Before having her own children Samantha was an accountant but through her own experiences of birth and parenting she became passionate about the support and education that parents receive as they start their family. She has 4 children (now all teenagers) and she loves her 2 jobs - being their mum and working with families during their pregnancy and postpartum. We talk to Samantha about the unprecedented changes that families are facing and how women are finding comfort and support during these times.
The changes in antenatal care during this time have been a mixed picture. Many hospital and birth centre appointments have been reduced in their frequency, some are being held as telehealth appointments and some testing protocols have changed (for instance a blood test is now being recommended for gestational diabetes by many care providers). But it isn't consistent across the board.
The care that I provide as a doula has changed a little too, in general I am holding virtual appointments until my clients are around 34 weeks pregnant when we switch to in-person care. I am also working more with my clients, especially the partner, to make sure that they are truly prepared for birth during this time.
A second support person is not currently allowed in Sydney hospitals, so I haven't been able to attend any births in that setting since the new regulations.
I have attended a beautiful homebirth which was supported by independent midwives. This went ahead as usual with no changes apart from fewer hugs as we all left. For upcoming clients who are birthing in a hospital or birth centre it is our plan that I join their labour at home, as usual and remain available for contact once they've transferred.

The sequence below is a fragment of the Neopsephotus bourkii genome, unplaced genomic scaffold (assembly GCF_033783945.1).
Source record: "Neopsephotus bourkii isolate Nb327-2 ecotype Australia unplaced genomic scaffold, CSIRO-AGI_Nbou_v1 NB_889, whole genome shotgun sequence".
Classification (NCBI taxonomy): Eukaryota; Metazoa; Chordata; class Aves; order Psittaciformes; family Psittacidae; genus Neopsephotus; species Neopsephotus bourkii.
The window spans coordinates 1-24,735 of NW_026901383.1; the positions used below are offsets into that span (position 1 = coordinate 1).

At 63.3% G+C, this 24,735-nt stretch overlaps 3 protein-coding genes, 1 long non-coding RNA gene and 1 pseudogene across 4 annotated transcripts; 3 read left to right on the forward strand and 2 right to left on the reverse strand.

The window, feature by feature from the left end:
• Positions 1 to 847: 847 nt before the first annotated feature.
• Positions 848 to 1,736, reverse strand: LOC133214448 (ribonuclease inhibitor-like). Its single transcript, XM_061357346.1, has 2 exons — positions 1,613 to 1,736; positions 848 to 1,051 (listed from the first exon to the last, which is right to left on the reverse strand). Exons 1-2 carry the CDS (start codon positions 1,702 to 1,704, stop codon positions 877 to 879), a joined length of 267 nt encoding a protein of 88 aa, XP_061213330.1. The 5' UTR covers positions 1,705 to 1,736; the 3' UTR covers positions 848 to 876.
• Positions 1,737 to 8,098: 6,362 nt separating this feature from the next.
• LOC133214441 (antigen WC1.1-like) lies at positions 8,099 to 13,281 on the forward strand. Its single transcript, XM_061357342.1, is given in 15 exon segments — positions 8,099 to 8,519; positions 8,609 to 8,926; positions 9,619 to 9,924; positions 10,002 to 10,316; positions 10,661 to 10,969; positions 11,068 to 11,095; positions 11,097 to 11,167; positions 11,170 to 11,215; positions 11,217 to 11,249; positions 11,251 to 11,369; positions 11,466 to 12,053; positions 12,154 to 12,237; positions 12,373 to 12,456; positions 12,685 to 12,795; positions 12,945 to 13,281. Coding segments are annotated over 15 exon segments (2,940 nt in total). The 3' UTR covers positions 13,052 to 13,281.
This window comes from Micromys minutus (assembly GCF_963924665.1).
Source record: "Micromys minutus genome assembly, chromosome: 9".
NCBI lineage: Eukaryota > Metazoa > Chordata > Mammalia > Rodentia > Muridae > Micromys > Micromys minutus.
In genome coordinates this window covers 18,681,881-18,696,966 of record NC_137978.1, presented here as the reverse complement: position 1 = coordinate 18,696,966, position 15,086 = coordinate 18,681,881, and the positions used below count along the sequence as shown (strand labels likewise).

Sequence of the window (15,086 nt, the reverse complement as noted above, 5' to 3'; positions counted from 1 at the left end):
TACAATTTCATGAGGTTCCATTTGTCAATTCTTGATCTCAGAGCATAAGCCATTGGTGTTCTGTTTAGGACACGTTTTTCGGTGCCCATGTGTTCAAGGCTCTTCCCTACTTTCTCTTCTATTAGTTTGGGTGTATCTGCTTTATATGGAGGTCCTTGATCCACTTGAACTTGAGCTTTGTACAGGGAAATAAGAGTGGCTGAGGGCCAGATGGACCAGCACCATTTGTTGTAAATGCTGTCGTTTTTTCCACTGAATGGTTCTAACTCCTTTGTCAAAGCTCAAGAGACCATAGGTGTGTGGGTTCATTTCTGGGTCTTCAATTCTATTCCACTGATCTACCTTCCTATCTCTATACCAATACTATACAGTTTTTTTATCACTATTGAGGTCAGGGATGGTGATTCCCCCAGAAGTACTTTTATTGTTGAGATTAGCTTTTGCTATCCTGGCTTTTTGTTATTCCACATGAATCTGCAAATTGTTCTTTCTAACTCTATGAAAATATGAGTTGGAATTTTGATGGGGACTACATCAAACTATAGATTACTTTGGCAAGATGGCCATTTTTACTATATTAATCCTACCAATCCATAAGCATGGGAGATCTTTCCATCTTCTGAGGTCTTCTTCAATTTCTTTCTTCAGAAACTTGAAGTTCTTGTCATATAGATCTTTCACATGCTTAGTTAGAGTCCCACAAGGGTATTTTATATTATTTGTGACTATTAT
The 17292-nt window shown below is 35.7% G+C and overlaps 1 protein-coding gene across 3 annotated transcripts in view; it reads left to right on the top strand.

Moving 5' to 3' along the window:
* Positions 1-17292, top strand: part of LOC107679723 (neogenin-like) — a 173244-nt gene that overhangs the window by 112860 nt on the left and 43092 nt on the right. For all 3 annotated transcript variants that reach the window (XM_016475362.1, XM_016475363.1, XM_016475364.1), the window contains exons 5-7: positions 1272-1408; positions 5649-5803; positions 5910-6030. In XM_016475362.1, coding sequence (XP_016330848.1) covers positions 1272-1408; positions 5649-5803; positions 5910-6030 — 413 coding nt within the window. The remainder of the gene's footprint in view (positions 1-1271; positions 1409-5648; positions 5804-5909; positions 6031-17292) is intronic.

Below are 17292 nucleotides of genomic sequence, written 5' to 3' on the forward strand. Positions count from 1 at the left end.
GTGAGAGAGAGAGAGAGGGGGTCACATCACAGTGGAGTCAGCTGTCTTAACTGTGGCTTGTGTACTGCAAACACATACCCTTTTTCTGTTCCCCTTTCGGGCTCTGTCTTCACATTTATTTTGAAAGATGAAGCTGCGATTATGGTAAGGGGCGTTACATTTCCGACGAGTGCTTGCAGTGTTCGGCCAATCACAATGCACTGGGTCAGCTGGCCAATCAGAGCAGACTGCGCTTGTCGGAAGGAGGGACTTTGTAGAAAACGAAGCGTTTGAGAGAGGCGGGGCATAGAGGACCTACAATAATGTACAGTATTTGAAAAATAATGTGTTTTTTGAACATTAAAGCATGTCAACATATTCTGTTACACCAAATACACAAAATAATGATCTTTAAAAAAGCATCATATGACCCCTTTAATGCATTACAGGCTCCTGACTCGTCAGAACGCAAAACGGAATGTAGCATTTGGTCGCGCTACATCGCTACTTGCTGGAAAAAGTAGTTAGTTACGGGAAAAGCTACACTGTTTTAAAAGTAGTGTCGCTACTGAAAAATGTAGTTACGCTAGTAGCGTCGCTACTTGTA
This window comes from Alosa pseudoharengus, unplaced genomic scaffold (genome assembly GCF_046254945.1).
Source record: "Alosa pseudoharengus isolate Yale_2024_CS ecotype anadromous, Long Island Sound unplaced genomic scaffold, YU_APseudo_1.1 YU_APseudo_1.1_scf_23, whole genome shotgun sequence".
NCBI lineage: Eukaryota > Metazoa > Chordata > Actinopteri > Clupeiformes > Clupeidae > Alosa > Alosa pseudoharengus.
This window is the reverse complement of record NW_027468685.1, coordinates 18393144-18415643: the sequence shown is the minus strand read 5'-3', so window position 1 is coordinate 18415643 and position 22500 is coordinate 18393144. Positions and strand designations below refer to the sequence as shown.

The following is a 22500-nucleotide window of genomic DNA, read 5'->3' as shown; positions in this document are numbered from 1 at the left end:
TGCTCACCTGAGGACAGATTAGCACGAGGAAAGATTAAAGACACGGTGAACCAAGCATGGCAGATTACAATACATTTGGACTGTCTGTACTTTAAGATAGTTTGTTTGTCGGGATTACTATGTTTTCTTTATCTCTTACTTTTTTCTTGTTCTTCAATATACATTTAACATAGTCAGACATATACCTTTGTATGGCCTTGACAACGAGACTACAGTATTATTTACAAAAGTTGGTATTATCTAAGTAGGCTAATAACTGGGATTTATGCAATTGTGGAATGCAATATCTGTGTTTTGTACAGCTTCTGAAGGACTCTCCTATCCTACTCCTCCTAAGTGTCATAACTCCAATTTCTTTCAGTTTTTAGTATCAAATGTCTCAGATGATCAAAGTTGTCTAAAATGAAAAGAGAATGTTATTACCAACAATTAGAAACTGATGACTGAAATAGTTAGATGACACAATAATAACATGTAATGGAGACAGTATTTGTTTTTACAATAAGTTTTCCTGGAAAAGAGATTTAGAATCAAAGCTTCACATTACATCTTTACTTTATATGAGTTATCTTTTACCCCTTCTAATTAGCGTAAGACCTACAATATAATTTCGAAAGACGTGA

I have some clients who no longer have access to the environment and facilities they were hoping for, so I am advising my clients to check with their care providers about any changes in facilities, pain relief options or staffing levels during their birth.
More women are asking me about homebirth. This seems to be partially because of concerns around the virus and partially because of perceived or expected restrictions at their chosen place of birth but also because they are unhappy with the limited antenatal care.
The most common fears for expectant mums stems from lack of consistency and support both during their pregnancy and in the postnatal period. They are worried that things will be missed during their pregnancy, they're more uncertain than ever about how their birth will be and they're concerned about the additional isolation once their baby is here with mother's groups being cancelled and health centre appointments being pared back to reduce people waiting.
While a doula does not in any way replace medical care I do provide a consistent form of support throughout this time, encourage and support my clients by helping them understand how to navigate the system, where additional forms of support and information might be found and helping them to feel nurtured, confident and prepared as they start their parenting journey.
My advice for expectant parents is to look for the silver linings - yes, we are more distanced from each other right now, but this means that you have a golden opportunity to rest and bond with your baby without interruption.
Have a mindfulness practice - it's easy to be stressed and feel out of control right now. Developing a mindfulness practice will give you some great tools to manage these feelings and it will pay dividends as you become a parent.
Listen to your instincts and don't compare yourself to others.
Know where support is available. Some support isn't available right now but there are lots of new avenues that are springing up online (Facebook groups, Live video chats, educational content etc) as well as people who can work with you individually.
Remember - this too shall pass, and you'll be wiser and stronger for it.
You can find out more about Samantha and her work at samanthagunndoula.com